It feels like there is more to the Todd Gurley story, but we will probably never get the truth

The handling of Gurley by the Rams over the past month has been strange to say the least. After missing the final two weeks of the regular season with a knee injury, LA’s star running back returned during the divisional round of the playoffs and promptly ran all over the Cowboys to the tune of 115 yards on 16 carries despite splitting reps with C.J. Anderson. Then came the NFC Championship where Gurley received just 5 touches compared to Anderson’s 17. Despite being off the injury report and declared healthy prior to the Super Bowl, Gurley ended up with just 11 touches to Anderson’s 9 in the biggest game of his career.

The obvious explanation would be that he was dealing with an injury, but there are a couple problems with that. First, both he and his coach have repeatedly stated that he was healthy both before and after the Super Bowl. But more importantly, the Rams leaving him completely off the injury report opens them up for penalties from the league office that would almost certainly include the forfeiting of draft picks if it turned out that Gurley was, in fact, injured. It’s a massive unnecessary risk for them remove him from the injury report if he was actually healthy.

If it’s not injury related, it’s really hard to imagine what it could be. Surely the Rams didn’t decide that more C.J. Anderson and less Todd Gurley was what their offense needed these last two weeks. After all, this is a running back that they just signed to a 4-year, $57.5M contract extension with $45M in guaranteed money less than 8 months ago.

I’m not sure that we will ever know what truly happened with Gurley in the Super Bowl, but I’m also not sure that it truly would have mattered if he got another handful of touches. He averaged just 3.5 yards per carry and was mostly bottled up by the Patriots defense.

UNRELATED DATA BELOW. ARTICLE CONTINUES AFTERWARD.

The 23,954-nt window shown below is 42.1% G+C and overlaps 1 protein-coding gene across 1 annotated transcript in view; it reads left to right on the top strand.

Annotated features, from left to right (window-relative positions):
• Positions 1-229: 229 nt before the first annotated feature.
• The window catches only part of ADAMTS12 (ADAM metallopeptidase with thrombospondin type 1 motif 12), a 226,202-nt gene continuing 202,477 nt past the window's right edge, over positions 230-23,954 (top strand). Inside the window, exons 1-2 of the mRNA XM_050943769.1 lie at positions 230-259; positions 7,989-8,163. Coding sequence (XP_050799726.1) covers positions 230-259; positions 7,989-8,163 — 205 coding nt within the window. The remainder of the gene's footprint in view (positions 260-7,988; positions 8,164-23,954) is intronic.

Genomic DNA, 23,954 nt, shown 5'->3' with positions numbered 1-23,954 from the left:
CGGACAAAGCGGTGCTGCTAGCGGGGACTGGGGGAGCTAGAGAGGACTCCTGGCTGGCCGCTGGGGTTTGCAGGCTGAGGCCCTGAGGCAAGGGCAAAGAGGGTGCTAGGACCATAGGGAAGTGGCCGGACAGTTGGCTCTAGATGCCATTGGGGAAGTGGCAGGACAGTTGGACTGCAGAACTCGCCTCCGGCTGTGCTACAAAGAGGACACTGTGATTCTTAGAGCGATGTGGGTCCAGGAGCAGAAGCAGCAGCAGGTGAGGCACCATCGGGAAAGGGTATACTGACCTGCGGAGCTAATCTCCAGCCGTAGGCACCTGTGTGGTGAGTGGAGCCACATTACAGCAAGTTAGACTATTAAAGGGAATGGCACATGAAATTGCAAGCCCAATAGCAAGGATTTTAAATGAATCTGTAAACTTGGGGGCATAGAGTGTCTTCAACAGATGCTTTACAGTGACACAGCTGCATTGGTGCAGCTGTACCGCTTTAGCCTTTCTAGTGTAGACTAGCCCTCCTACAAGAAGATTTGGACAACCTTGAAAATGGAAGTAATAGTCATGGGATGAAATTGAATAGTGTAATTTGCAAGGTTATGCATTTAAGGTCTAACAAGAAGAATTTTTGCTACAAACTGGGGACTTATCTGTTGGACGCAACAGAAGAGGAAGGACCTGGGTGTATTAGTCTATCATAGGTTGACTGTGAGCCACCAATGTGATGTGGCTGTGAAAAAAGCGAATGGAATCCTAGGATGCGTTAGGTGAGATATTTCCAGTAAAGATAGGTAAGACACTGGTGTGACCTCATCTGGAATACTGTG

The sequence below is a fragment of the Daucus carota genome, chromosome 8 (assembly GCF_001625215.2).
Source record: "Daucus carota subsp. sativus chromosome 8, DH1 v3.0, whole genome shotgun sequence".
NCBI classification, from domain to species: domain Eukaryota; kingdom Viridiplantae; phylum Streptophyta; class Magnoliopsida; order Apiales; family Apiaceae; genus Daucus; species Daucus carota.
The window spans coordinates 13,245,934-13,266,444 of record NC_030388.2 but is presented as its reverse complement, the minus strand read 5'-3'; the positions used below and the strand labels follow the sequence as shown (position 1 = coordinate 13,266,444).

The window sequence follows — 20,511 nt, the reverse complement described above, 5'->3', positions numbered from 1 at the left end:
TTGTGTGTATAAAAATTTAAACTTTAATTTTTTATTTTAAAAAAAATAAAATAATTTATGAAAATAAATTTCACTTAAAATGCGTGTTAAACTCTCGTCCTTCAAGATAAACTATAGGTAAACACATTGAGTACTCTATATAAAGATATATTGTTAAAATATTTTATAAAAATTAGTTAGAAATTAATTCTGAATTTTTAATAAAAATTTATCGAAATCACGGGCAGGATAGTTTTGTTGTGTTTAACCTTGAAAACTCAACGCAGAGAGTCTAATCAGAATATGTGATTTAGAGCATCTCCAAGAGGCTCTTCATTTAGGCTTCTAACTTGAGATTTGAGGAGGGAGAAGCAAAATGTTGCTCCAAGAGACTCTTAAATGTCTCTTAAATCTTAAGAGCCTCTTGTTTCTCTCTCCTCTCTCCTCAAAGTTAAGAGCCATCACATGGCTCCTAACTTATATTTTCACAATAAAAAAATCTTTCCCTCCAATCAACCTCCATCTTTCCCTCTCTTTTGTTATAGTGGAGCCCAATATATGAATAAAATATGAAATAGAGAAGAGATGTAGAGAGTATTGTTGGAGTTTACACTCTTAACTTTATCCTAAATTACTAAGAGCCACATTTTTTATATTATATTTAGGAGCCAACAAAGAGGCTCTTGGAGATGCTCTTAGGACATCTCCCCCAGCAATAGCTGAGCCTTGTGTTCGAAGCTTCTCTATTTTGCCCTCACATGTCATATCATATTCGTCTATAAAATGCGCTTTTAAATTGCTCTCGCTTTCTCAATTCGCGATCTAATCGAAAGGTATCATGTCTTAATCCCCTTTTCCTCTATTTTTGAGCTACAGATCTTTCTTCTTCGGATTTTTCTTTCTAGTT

The three worst hot takes that were all over Twitter during and after the game

1. Julian Edelman deserves to be in the Hall of Fame.

Look, Edelman was great last night and is a very good football player. However, the rush to put him in the Hall of Fame is a massive overreaction. He’s had just two 1,000 yard seasons in his 9-year NFL career and at 5,390 career receiving yards he’s still nearly 10,000 yards behind Isaac Bruce (one of the top receivers currently waiting to be enshrined in Canton).

There is no denying that Edelman’s playoff statistics are great — he now trails only the great Jerry Rice in playoff receptions and receiving yards — but if you’re talking about the best receivers in the NFL over the past five years, how many do you name before you get to Edelman? I think Antonio Brown, DeAndre Hopkins, Julio Jones, Odell Beckham Jr., and A.J. Green are pretty much no-brainers and arguments could easily be made for guys like Jarvis Landry, Mike Evans, T.Y. Hilton, Golden Tate, Demaryius Thomas, and Brandin Cooks as well. At best I think Edelman ranks in the top 10 to 15 range among current wide receivers. That’s still very good, but it’s not the Hall of the Very Good.

2. Jared Goff is terrrrrrrrible.

Don’t get me wrong, Jared Goff was terrible in this game, but many of the takes I saw floating around had determined that Goff was retroactively bad during the regular season and playoffs as well. He wasn’t. You don’t put up 4,688 yards and 32 touchdowns if you’re a terrible quarterback regardless of how good your coach is. Here is the full list of quarterbacks who have ever eclipsed 4,600 yards and 30 touchdowns in a single season:

Drew Brees (8 times)

Peyton Manning (4 times)

Tom Brady (4 times)

Matt Ryan (3 times)

Ben Roethlisberger (2 times)

Dan Marino (2 times)

Dan Fouts (2 times)

Patrick Mahomes

Matthew Stafford

Kurt Warner

Andrew Luck

Daunte Culpepper

Philip Rivers

Warren Moon

Jared Goff

Carson Palmer

Aaron Rodgers

Stats aren’t everything, but there isn’t a single quarterback on that list that’s “terrible”. Daunte Culpepper is probably the worst of that group and he was at least above average.

Goff clearly has some limitations and is a guy that seems to struggle playing outside of structure right now, but he’s also 24 years old and coming off one of the top 50 quarterback seasons of all time so let’s pump the brakes on the “Goff sucks” narrative. He is pretty comfortably somewhere in the 10 to 15 range if I’m ranking current NFL quarterbacks.

3. Sean McVay is overrated.

This pretty much falls in line with the Goff take above, but all it took was one bad offensive showing for the “McVay is overrated” takes to come out of the woodwork. As a reminder, the Rams were 4-12 with the worst offense in the NFL in 2016 before McVay arrived. They’ve gone 11-5 and then 13-3 in his first two seasons while comfortably scoring more points than any other NFL team. McVay was out-coached by the GOAT in his first Super Bowl at age 33. Let’s not make it out to be anything more than what it is.